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Falling Off the Bone Hardcover – October 19, 2010

4.2 out of 5 stars 27 customer reviews

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Editorial Reviews

Amazon.com Review

Fall into Cooking Featured Recipe: Black-Eyed Pea Soup with Collards and Ham Hocks from Jean Anderson’s Falling off the Bone

As easy as it is economical, this hearty soup takes the chill off those first frosty days of autumn, and once everything’s in the pot, virtually cooks itself. Best of all it can be made in advance and is even better after a night in the fridge. So when friends come over to watch football, serve steaming bowls of Black-Eyed Pea Soup with Collards and Ham Hocks along with chewy chunks of country bread. Nothing more is needed. Note: I use country ham hocks for this soup because of their deep smoky flavor, but "packing house" ham hocks are perfectly good. Whichever you choose, make sure there's "plenty of meat on them bones." --Jean Anderson

Serves 6-8


1 pound dried black-eyed peas, washed, sorted, and soaked overnight in enough cold water to cover
1/4 cup bacon drippings or vegetable oil
3 large yellow onions, coarsely chopped
3 large garlic cloves, finely minced
1 large bunch fresh collards (about 1 1/2 pounds), washed, trimmed, and sliced 1/2 inch thick
2 1/2 pounds meaty smoked ham hocks (see headnote)
1 quart (4 cups) beef or chicken broth
1 quart (4 cups) cold water
12 black peppercorns
1/2 teaspoon hot red pepper sauce, or to taste
Salt, if needed to taste

Drain black-eyed peas, rinse well, drain again, and set aside.

Heat drippings in a large heavy Dutch oven over moderately high heat until ripples appear on pan bottom—1 1/2 to 2 minutes.

Add onions and garlic and sauté, stirring often, until limp and lightly browned—about 10 minutes. Add collards and cook, stirring now and then, until wilted—about 5 minutes. Mix in black-eyed peas.

Anchor ham hocks in vegetables, add broth, water, and peppercorns, and bring to a boil over high heat. Adjust so liquid bubbles gently, cover, and simmer, stirring now and then, until black-eyed peas are tender and ham all but falls from bones—1½ to 2 hours.

Note: Check pot now and then and if soup threatens to scorch, reduce burner heat to lowest point and slide a diffuser underneath pot.

Lift ham hocks to a cutting board and strip meat from bones. Add to soup along with hot pepper sauce to taste, and salt, if needed. Discard bones.

Ladle into heated soup plates and accompany with freshly baked corn bread or chunks of good country bread. Better yet, cool soup, cover, and refrigerate overnight. Next day, reheat and serve.

Product Description
From trusted cookbook author and food writer Jean Anderson comes Falling Off the Bone, a collection of recipes for simple, delicious meat dishes just like grandma used to make, but updated for contemporary kitchens and tastes. With beautiful color photographs throughout, this cookbook shows just how mouthwateringly delicious simple home cooking can be.

Falling Off the Bone dishes up quintessential comfort food—recipes that are ideal for virtually any tough cut of beef, pork, lamb, or veal. Anderson shows you how to use slow cooking methods like braising, pot- roasting, and simmering to coax amazing flavors out of the most common and affordable cuts.

    • Features sumptuously photographed recipes for such soul-satisfying dishes as Beef Catalan, Ossobuco, Hassle-Free Oven Stew of Lamb with Peppers and Prosciutto, and Glazed Sweet-Sour Spareribs
    • Perfect for cooks on a budget, these recipes make the most of affordable cuts of meat
    • Written by one of America's most respected food writers and cookbook authors

For anyone who wants to eat like a king on a penny-pincher’s budget, Falling Off the Bone leads the way. It brims with nourishing comfort foods that are simple, delicious, and more tender than you ever dreamed possible.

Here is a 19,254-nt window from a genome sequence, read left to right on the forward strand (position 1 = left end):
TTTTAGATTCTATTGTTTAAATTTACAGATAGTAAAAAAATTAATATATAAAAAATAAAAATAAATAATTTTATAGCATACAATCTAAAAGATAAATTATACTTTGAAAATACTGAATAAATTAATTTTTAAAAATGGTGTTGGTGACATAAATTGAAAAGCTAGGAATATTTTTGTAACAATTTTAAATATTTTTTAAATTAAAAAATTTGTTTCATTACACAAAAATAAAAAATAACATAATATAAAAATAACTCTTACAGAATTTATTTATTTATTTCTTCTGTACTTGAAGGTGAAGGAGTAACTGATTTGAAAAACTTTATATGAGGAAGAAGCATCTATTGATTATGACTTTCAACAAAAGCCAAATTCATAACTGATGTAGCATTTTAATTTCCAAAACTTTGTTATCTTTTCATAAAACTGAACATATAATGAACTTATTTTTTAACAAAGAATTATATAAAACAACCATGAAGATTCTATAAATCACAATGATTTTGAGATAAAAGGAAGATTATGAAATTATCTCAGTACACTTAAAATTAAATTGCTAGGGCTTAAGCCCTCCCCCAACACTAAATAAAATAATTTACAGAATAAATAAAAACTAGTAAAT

Recipe Excerpts from Falling Off the Bone

Ragout of Beef with Cranberries and Wild Mushrooms

Baltic Lamb and Kale Soup

Pork Shoulder Steaks Creole

From Publishers Weekly

Striking a recessionary tone, Anderson (New Doubleday Cookbook) explores not just beef, veal, lamb, and pork, but focuses specifically upon their less expensive, "bony and/or sinewy cuts." The handy preface provides tips on tenderization, and there are charts illustrating from where upon each animal the tough cuts are carved. Judging from the 163 recipes, there appear to be three essential solutions for dealing with the likes of chuck, rump, riblets, and pig's feet. One can throw them in a soup, cook them low and slow, or surround them with intense flavors. Jade soup with pork and veal dumpling balls, for example, uses ground shoulder, bread crumbs, and cheese for the dumplings, with a buttermilk soup full of chopped spinach. Carbonnade flamande, a Belgian stew, is one of many dishes designed for the slow cooker. Boneless chuck, onions, garlic, and beer are simmered for four hours, then served with boiled potatoes. There are high heat options such as green chili with pinto beans, or spicy braised pork belly, as well as tepid on the tongue choices such as cold sliced veal with tuna mayonnaise, or good ole corned beef and cabbage.
Copyright © Reed Business Information, a division of Reed Elsevier Inc. All rights reserved.

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Product Details

  • Hardcover: 272 pages
  • Publisher: Houghton Mifflin Harcourt; 1 edition (October 1, 2010)
  • Language: English
  • ISBN-10: 0470467134
  • ISBN-13: 978-0470467138
  • Product Dimensions: 8.4 x 0.9 x 9.3 inches
  • Shipping Weight: 2.2 pounds (View shipping rates and policies)
  • Average Customer Review: 4.2 out of 5 stars  See all reviews (27 customer reviews)
  • Amazon Best Sellers Rank: #755,669 in Books (See Top 100 in Books)

Customer Reviews

Top Customer Reviews

Format: Hardcover
"Falling Off the Bone" is a fabulous book if what you want are over 160 recipes for the kind of home-cooked dinners your mother used to make (or you wish she had). For me, these soups, stews, meat loaves and other slow-cooked beef, lamb, veal and pork dishes offer up comfort three ways.

Comfort #1: The aroma that fills the house feels like love itself. And since I've already put everything in the pot and walked away to do other things it seems like someone else is making me dinner.